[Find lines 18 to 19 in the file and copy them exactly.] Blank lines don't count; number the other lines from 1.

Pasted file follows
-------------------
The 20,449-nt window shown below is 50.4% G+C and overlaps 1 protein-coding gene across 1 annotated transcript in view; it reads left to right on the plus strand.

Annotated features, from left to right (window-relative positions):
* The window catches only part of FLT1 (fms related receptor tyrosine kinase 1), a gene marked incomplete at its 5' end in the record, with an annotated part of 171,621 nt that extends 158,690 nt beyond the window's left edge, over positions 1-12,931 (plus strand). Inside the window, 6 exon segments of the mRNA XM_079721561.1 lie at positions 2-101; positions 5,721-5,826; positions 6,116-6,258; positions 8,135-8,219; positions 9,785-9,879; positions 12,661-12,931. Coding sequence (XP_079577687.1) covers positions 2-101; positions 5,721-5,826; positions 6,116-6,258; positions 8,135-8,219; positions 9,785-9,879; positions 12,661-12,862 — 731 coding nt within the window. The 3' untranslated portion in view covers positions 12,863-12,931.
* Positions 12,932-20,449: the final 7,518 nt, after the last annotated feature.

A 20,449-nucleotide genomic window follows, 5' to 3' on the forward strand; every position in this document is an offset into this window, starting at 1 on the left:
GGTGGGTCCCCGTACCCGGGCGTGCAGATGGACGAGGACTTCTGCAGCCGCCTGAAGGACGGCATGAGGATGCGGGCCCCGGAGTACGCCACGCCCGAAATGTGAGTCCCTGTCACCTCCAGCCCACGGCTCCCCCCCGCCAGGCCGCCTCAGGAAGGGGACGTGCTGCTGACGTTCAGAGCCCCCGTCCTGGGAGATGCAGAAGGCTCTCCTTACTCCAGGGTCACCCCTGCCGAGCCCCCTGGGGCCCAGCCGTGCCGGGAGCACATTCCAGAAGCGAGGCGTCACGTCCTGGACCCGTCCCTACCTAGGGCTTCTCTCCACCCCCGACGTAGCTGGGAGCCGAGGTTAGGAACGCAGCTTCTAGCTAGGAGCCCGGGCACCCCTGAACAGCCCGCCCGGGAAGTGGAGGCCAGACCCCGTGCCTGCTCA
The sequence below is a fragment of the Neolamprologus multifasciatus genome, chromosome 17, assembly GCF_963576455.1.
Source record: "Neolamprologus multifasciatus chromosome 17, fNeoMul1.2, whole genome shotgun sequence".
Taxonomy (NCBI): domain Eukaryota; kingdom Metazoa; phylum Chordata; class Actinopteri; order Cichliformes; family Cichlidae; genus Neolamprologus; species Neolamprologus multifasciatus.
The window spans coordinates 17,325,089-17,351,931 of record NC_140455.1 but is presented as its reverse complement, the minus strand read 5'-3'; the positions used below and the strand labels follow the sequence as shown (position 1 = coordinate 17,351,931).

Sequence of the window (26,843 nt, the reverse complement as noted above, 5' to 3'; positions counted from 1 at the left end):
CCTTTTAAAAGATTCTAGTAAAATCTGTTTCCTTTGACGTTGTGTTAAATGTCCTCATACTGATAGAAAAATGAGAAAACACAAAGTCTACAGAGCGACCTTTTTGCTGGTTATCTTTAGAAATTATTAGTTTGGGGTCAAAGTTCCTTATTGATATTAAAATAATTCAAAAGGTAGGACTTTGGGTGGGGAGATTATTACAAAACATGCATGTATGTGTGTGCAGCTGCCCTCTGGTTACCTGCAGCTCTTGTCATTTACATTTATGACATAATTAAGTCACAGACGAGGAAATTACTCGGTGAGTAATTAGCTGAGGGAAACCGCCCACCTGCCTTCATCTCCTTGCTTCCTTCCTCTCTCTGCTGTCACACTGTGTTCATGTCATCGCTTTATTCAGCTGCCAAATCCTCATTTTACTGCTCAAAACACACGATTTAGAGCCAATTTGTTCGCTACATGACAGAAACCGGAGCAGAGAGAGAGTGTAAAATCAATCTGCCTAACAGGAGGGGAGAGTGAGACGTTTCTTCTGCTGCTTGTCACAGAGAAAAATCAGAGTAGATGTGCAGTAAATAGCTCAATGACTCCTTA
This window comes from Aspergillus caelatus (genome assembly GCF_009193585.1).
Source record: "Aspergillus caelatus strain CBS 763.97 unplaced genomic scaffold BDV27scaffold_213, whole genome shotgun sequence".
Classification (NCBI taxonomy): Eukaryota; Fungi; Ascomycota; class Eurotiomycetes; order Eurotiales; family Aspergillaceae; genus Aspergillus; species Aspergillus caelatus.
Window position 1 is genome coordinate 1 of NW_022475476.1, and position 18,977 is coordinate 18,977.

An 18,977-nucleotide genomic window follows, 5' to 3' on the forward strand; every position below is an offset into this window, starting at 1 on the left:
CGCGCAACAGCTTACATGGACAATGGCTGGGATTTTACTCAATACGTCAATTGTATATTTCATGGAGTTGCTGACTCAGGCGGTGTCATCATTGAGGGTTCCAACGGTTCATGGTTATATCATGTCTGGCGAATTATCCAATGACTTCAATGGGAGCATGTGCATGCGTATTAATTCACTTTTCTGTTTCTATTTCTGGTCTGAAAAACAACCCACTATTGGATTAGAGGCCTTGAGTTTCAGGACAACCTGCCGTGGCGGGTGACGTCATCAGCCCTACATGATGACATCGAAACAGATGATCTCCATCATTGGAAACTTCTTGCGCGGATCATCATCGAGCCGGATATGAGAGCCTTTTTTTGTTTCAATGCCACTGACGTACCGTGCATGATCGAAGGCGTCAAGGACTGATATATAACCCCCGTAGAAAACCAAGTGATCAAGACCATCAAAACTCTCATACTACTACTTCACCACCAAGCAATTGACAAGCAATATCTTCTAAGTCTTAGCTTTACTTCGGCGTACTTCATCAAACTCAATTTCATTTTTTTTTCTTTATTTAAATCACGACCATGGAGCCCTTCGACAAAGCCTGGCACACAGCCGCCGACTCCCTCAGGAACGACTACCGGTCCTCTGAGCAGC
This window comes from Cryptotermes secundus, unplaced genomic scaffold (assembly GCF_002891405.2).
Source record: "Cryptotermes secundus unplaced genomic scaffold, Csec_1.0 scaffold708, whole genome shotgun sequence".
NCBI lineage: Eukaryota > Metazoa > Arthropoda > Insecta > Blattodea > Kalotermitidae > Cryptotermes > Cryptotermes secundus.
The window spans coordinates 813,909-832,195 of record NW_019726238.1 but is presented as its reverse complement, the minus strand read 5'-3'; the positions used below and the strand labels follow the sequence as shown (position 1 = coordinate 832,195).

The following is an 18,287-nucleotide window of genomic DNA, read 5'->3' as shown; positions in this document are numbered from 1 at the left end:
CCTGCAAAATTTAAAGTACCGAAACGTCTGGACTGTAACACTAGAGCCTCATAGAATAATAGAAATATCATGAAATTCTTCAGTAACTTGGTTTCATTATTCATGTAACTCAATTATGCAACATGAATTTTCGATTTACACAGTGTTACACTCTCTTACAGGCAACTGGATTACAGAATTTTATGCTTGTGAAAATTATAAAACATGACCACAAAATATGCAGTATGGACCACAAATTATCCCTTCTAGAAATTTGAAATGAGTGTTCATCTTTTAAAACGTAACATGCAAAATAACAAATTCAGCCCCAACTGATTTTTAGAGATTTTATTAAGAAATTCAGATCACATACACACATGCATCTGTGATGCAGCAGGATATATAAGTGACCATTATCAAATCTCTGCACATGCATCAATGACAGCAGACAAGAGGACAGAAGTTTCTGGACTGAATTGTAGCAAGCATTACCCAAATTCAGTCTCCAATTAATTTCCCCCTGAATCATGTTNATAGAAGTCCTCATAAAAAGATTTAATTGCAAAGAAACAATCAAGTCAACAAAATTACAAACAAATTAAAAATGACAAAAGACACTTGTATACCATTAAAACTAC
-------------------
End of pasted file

CGCGCAACAGCTTACATGGACAATGGCTGGGATTTTACTCAATACGTCAATTGTATATTTCATGGAGTTGCTGACTCAGGCGGTGTCATCATTGAGGGTTCCAACGGTTCATGGTTATATCATGTCTGGCGAATTATCCAATGACTTCAATGGGAGCATGTGCATGCGTATTAATTCACTTTTCTGTTTCTATTTCTGGTCTGAAAAACAACCCACTATTGGATTAGAGGCCTTGAGTTTCAGGACAACCTGCCGTGGCGGGTGACGTCATCAGCCCTACATGATGACATCGAAACAGATGATCTCCATCATTGGAAACTTCTTGCGCGGATCATCATCGAGCCGGATATGAGAGCCTTTTTTTGTTTCAATGCCACTGACGTACCGTGCATGATCGAAGGCGTCAAGGACTGATATATAACCCCCGTAGAAAACCAAGTGATCAAGACCATCAAAACTCTCATACTACTACTTCACCACCAAGCAATTGACAAGCAATATCTTCTAAGTCTTAGCTTTACTTCGGCGTACTTCATCAAACTCAATTTCATTTTTTTTTCTTTATTTAAATCACGACCATGGAGCCCTTCGACAAAGCCTGGCACACAGCCGCCGACTCCCTCAGGAACGACTACCGGTCCTCTGAGCAGC
This window comes from Cryptotermes secundus, unplaced genomic scaffold (assembly GCF_002891405.2).